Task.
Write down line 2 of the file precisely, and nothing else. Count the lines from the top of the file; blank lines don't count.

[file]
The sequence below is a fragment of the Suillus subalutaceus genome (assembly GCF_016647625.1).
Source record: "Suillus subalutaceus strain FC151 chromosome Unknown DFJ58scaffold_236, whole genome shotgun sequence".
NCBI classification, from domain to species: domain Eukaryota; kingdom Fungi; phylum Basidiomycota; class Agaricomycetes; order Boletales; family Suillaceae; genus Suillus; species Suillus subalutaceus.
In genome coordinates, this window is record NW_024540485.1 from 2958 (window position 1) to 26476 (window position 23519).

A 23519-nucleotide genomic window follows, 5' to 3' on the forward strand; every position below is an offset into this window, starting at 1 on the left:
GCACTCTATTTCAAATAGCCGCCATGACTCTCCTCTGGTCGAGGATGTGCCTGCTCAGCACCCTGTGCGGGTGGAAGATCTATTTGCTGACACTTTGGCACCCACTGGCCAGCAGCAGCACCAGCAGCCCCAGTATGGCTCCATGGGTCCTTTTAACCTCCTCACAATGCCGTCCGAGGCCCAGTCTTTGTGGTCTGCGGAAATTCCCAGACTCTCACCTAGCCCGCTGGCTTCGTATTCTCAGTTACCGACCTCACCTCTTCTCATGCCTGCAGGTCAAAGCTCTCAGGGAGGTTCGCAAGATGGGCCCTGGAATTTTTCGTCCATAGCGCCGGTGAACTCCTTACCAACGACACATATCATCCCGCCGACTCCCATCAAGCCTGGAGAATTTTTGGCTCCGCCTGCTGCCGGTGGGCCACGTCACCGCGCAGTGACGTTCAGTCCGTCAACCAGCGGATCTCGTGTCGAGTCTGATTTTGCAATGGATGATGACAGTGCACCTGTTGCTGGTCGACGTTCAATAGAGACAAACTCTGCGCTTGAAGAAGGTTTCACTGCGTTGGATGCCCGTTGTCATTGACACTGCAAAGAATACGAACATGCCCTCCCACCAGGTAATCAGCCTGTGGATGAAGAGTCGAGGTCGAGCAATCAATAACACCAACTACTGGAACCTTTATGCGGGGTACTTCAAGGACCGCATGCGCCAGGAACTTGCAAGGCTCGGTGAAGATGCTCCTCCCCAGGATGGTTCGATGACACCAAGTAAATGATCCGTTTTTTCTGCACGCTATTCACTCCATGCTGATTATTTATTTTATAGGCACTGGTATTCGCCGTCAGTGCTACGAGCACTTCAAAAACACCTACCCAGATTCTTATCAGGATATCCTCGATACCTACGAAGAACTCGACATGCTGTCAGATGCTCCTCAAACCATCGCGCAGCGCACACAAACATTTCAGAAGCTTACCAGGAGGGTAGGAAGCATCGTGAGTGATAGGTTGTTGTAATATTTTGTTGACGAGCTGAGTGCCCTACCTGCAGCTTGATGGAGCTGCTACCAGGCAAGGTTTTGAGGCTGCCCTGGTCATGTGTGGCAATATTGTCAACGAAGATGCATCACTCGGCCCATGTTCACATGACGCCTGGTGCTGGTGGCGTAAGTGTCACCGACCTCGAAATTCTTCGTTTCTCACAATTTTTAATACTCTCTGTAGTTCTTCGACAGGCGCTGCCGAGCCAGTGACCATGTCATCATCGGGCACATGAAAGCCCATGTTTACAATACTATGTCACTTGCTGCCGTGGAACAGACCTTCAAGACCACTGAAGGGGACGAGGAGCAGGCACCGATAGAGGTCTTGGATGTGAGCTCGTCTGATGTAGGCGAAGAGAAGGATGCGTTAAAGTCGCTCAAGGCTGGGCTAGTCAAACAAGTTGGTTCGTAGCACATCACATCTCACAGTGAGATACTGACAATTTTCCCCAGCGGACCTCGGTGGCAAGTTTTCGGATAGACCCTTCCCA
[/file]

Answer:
Source record: "Suillus subalutaceus strain FC151 chromosome Unknown DFJ58scaffold_236, whole genome shotgun sequence".